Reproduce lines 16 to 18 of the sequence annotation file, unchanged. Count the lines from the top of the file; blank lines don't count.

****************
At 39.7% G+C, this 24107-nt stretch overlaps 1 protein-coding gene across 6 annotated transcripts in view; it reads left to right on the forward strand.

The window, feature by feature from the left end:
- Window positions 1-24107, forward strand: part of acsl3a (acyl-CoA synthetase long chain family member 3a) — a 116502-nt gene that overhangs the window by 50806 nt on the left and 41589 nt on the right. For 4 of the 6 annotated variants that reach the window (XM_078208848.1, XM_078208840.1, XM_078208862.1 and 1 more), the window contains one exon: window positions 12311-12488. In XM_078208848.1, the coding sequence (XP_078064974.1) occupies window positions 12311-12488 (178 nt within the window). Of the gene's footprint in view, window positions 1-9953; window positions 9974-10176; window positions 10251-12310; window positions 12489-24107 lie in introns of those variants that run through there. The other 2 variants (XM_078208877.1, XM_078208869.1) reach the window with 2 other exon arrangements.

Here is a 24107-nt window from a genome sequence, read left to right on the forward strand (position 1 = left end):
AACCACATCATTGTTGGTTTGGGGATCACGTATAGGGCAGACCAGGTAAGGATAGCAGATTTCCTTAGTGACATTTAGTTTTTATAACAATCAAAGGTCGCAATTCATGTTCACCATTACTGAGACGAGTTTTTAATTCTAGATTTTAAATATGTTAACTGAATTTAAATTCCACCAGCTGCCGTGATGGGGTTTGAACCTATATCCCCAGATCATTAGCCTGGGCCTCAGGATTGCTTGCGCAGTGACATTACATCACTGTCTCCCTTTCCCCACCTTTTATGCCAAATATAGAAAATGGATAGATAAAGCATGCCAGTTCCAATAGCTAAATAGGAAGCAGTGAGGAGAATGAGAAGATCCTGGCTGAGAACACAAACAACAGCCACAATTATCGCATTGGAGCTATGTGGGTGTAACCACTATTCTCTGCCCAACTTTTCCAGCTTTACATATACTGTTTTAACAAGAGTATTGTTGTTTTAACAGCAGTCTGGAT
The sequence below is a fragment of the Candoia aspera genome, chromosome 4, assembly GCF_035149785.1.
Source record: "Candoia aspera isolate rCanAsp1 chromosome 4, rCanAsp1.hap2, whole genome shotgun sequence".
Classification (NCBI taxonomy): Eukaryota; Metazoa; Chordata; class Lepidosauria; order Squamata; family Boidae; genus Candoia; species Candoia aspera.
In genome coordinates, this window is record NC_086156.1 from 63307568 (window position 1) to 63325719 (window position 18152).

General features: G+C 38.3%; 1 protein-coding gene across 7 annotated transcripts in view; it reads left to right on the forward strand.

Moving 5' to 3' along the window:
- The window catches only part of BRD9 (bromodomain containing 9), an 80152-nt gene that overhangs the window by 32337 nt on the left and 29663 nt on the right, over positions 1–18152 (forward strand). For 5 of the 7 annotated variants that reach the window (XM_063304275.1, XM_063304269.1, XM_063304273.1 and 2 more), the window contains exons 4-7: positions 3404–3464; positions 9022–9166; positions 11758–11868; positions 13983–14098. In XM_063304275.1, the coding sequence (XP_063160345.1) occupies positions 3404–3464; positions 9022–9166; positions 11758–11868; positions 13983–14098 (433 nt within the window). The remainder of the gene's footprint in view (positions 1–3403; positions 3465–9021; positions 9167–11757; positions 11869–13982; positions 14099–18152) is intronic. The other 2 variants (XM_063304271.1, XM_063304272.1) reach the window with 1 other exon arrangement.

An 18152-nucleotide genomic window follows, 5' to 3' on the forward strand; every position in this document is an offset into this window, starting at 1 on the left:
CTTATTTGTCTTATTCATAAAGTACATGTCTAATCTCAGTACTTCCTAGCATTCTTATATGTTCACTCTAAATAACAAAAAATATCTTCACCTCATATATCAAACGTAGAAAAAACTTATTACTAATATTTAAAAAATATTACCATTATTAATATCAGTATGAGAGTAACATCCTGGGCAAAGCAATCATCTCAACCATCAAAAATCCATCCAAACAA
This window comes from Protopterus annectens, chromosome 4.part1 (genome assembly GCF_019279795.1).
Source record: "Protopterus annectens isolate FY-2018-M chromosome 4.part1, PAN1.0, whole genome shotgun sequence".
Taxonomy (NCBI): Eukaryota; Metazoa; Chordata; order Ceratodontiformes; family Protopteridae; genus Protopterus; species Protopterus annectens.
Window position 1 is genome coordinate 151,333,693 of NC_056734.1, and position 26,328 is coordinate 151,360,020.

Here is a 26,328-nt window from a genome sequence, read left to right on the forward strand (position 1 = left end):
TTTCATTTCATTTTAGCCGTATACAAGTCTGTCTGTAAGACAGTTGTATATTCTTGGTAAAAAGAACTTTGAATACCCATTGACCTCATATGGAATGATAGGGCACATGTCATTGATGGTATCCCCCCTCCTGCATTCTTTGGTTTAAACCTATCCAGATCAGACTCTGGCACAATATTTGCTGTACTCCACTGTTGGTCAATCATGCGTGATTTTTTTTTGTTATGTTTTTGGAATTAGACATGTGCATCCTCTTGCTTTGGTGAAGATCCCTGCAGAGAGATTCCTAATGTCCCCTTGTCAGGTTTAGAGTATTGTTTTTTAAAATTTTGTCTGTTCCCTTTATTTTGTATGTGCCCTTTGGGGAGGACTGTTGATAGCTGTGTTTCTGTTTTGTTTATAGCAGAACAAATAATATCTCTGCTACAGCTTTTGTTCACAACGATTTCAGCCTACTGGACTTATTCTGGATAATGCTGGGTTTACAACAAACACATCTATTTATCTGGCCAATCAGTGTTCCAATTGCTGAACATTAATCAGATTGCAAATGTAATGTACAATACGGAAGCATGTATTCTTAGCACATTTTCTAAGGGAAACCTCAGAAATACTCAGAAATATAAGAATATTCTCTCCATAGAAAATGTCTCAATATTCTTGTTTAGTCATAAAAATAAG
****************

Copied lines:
Source record: "Protopterus annectens isolate FY-2018-M chromosome 4.part1, PAN1.0, whole genome shotgun sequence".
Taxonomy (NCBI): Eukaryota; Metazoa; Chordata; order Ceratodontiformes; family Protopteridae; genus Protopterus; species Protopterus annectens.
Window position 1 is genome coordinate 151,333,693 of NC_056734.1, and position 26,328 is coordinate 151,360,020.